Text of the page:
Day 32 – Wednesday, February 15, 2017
After a day at sea traveling from Kyoto (and celebrating Valentine’s Day aboard ship), we arrived in Kagoshima.
Kagoshima is the capital city of Kagoshima Prefecture at the south-western tip of the island of Kyushu in Japan, and the largest city in the prefecture by some margin. It has been nicknamed the "Naples of the Eastern world" for its bay location, hot climate, and emblematic stratovolcano, Sakurajima. For some reason, I have never pictured Japan as having palm trees. It just never occurred to me that the southern parts of the country were tropical.
The city was covered deep in ash after the 1914 eruption of the Sakurajima volcano. Even today the active volcano periodically spews ash over the city. Although I failed to get a photograph, cemeteries on Sakurajima island have individual small roofs over the graves to protect them from ash.
My very first impressions of Kagoshima were positive. I immediately knew this would, for me, be a more enjoyable port than our previous stops in Japan. The weather was beautiful, the temperature in the 50’s. The pier where we docked was lined with palm trees and as most places in Japan immaculately clean. Our tour today was with our travel service, Cruise Specialists. We quickly loaded the coaches and made about a 30 minute drive to the ferry for our trip to the volcanic island of Sakurajima.
Kay on the ferry.
I’m not sure if you would classify it as a sense of humor or a better way to get your attention, but public safety uses cute signs compared to what we normally see in the states.
The Sakurajima radish holds the Guinness Book for the world record largest radish. Some are larger than basketballs!
Bay view from the observation platform on the volcano.
My bride and me.
This is one of several “volcano shelters” we saw along the highway.
Masako, our guide. She was born on Sakurajima island. The current population of the island is under 5000. It is very sparsely populated in relation to most of Japan.
We visited a volcano heated thermal foot bath. It was amazingly refreshing. Not only were there tourists, but locals could be seen getting a reviving foot soak.
One of the most amazing and admirable traits of the Japanese culture is their honesty. A speaker on the ship who has lived in Japan for several years and is married to a Japanese, said that if you lost anything it would eventually be returned to you if in any way it was possible to track you down. This is an example of the honesty. You would see these items for sale left unattended. You simply placed the money in the container and took your purchase. Sadly, in the States the entire basket with the money would not last long.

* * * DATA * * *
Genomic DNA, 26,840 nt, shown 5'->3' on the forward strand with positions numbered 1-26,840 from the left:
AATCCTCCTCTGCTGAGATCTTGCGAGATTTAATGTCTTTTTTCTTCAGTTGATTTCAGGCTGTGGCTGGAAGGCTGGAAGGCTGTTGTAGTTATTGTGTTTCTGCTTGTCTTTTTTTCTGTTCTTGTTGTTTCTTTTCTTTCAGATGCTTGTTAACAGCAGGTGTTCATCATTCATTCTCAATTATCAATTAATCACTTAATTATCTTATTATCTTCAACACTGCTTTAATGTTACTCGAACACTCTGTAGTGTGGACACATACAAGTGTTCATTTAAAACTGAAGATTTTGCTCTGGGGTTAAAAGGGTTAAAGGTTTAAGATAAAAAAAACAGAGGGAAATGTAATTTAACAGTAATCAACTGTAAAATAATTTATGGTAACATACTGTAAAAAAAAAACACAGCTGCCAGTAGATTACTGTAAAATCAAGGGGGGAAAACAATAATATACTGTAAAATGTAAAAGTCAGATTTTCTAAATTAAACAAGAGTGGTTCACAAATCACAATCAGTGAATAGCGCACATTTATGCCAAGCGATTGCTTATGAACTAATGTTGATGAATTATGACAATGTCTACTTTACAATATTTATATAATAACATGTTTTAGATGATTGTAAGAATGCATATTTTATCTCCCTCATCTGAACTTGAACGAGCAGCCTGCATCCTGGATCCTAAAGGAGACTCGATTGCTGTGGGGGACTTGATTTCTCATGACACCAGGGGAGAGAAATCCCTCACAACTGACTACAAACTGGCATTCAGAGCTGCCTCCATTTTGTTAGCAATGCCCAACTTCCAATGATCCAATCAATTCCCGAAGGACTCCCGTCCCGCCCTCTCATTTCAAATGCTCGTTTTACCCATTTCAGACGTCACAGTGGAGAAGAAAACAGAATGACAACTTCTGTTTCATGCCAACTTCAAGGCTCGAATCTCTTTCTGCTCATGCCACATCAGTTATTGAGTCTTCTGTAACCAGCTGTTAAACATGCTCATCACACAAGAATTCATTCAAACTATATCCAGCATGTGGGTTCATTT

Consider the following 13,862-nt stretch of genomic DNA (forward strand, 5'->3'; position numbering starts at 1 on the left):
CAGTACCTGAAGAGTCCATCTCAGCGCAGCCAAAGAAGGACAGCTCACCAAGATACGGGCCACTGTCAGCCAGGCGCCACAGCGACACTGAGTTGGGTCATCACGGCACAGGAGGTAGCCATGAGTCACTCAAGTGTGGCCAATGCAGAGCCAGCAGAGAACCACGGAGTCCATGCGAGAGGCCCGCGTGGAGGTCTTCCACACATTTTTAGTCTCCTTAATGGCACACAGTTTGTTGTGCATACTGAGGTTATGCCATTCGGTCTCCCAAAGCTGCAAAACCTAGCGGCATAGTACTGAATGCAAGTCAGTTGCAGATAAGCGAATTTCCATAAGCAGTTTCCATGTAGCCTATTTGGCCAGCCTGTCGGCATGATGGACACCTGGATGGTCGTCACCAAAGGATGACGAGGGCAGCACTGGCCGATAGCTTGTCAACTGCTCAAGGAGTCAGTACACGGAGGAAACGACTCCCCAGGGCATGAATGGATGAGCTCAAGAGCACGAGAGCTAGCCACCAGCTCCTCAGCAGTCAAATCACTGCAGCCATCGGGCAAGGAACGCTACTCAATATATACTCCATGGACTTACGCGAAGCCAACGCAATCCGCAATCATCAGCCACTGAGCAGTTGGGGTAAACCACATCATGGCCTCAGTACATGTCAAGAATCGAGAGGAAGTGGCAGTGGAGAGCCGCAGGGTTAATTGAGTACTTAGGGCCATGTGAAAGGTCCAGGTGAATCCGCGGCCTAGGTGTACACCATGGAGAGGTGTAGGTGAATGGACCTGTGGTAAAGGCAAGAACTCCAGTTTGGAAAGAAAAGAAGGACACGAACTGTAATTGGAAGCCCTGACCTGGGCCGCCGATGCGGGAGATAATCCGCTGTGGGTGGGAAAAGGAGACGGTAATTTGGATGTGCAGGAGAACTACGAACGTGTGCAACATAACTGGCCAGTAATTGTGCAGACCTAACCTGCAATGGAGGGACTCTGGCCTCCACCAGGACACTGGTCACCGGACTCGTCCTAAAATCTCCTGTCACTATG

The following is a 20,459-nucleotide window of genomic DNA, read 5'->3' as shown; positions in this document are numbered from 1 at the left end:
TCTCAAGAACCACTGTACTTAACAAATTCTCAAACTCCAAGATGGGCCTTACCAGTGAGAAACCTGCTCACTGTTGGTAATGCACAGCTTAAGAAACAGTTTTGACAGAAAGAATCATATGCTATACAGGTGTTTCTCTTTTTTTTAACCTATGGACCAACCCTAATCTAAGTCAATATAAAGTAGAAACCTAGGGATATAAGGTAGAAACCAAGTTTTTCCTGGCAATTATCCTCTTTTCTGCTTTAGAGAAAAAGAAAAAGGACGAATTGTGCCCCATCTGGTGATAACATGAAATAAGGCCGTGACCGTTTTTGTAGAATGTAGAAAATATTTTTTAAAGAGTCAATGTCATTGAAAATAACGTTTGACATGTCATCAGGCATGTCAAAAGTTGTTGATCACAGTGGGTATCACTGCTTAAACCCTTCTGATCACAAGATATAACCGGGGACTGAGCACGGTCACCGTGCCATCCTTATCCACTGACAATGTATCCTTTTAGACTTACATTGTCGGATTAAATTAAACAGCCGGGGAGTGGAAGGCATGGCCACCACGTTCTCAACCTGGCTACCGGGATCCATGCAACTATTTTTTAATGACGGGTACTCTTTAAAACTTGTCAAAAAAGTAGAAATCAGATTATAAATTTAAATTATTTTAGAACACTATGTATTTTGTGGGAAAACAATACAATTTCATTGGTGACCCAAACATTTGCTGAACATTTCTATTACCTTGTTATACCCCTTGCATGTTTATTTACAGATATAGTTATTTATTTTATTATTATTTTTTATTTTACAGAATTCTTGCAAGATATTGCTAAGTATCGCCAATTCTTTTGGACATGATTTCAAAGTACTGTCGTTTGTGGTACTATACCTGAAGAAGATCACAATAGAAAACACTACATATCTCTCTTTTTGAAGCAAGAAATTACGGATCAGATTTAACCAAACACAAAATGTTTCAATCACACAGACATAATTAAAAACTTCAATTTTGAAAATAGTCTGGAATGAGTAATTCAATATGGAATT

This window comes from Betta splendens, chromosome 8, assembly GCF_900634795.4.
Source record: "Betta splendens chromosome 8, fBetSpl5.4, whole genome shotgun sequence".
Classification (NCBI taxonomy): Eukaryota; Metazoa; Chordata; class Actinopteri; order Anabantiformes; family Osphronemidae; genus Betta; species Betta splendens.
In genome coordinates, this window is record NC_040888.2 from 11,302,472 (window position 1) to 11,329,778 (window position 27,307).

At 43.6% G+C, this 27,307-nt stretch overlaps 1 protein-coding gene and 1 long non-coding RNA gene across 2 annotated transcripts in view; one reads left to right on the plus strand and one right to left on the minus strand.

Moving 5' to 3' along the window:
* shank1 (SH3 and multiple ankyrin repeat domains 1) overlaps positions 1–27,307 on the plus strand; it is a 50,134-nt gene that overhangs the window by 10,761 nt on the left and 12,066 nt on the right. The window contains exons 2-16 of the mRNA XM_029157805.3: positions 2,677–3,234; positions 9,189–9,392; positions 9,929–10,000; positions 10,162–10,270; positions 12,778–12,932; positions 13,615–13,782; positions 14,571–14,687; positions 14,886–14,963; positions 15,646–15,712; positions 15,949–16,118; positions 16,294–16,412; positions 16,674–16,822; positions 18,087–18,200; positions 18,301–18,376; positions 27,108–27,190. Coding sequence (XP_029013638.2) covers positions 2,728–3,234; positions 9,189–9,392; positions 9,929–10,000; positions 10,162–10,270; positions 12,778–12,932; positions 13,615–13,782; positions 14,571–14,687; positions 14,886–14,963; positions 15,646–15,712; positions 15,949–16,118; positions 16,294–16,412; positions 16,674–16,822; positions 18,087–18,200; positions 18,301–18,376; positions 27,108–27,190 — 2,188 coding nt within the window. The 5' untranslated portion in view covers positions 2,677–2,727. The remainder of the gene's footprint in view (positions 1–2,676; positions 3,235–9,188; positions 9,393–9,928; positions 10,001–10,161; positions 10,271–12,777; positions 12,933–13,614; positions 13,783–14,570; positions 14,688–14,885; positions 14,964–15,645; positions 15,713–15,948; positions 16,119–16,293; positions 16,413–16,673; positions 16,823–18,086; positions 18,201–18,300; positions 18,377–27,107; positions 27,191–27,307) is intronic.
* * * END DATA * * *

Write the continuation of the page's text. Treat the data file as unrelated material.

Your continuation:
Looking back to Kagoshima from Sakurajima Island.
Three lovely ladies, Lucia (our Cruise Specialists Host), Kay and Janet.
We had what Kay and I thought was a fabulous lunch of traditional Japanese fare. It consisted of soup and rice, fried fish, fish patties, an assortment of sashimi, a vegetable and pork soup which was individually cooked at your plate and an assortment of other delicious items. Dessert was also served along with Japanese beer.
Kay not only ate her snail, but Janet’s as well.
For those of you who have visited Japan, you are familiar with the toilets. Like most things in Japan, they are hi-tech.
The control panel looks like something from Mission Control at NASA. If you don’t read Japanese, you better study the illustrations closely!
I was absolutely fascinated by the quantity and variety of vending machines. They are everywhere. One of our speakers said there is one vending machine for every 20 persons in Japan. In the US the ratio is about 1 for every 200 persons.
Something else surprising was the cost. Although most things in Japan are very expensive, the items available in vending machines were very reasonably priced. Here you can get a canned coffee (either hot or cold) for less than a dollar. Try that in the states. Notice the “Georgia” coffee. I had to try some (twice). It was amazingly good and is made by Coca-Cola, Atlanta GA. Thus, the name.
You will find vending machines everywhere. In remote places and even along the side of the road.
I speculate that one reason the costs are low is the lack of vandalism. Using a machine requires no expensive attendant and the vending companies do not have to worry about damage or stolen goods. It just doesn’t happen in Japan.
As we sailed away from Kagoshima, many citizens showed up to wish us farewell. The Fire department band performed and played a number of very American tunes.
This gentleman walked up and down the pier waving flags of several countries and continually wished us a good and safe trip. Kay made the statement that it was sad to leave, and she didn’t even know any of these people! I felt the same way. The friendliness was very genuine.
We will be in Nagasaki tomorrow.